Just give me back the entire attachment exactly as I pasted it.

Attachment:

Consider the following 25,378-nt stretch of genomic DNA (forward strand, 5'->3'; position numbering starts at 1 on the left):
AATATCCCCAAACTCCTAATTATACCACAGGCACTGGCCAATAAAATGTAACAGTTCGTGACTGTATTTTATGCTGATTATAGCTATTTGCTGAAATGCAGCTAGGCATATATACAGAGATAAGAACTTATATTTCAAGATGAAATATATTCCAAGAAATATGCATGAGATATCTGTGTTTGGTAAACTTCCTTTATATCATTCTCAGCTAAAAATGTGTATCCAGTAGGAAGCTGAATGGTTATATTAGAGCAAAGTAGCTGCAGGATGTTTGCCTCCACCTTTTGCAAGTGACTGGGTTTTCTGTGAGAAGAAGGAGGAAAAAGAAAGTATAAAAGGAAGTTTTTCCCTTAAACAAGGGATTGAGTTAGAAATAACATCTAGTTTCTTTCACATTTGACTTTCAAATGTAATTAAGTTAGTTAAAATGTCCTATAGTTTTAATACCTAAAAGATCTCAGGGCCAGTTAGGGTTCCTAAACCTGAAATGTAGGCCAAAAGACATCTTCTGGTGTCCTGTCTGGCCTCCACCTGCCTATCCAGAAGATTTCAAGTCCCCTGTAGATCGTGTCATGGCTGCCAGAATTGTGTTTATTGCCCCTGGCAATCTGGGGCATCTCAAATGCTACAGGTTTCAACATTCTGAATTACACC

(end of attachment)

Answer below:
Consider the following 25,378-nt stretch of genomic DNA (forward strand, 5'->3'; position numbering starts at 1 on the left):
AATATCCCCAAACTCCTAATTATACCACAGGCACTGGCCAATAAAATGTAACAGTTCGTGACTGTATTTTATGCTGATTATAGCTATTTGCTGAAATGCAGCTAGGCATATATACAGAGATAAGAACTTATATTTCAAGATGAAATATATTCCAAGAAATATGCATGAGATATCTGTGTTTGGTAAACTTCCTTTATATCATTCTCAGCTAAAAATGTGTATCCAGTAGGAAGCTGAATGGTTATATTAGAGCAAAGTAGCTGCAGGATGTTTGCCTCCACCTTTTGCAAGTGACTGGGTTTTCTGTGAGAAGAAGGAGGAAAAAGAAAGTATAAAAGGAAGTTTTTCCCTTAAACAAGGGATTGAGTTAGAAATAACATCTAGTTTCTTTCACATTTGACTTTCAAATGTAATTAAGTTAGTTAAAATGTCCTATAGTTTTAATACCTAAAAGATCTCAGGGCCAGTTAGGGTTCCTAAACCTGAAATGTAGGCCAAAAGACATCTTCTGGTGTCCTGTCTGGCCTCCACCTGCCTATCCAGAAGATTTCAAGTCCCCTGTAGATCGTGTCATGGCTGCCAGAATTGTGTTTATTGCCCCTGGCAATCTGGGGCATCTCAAATGCTACAGGTTTCAACATTCTGAATTACACC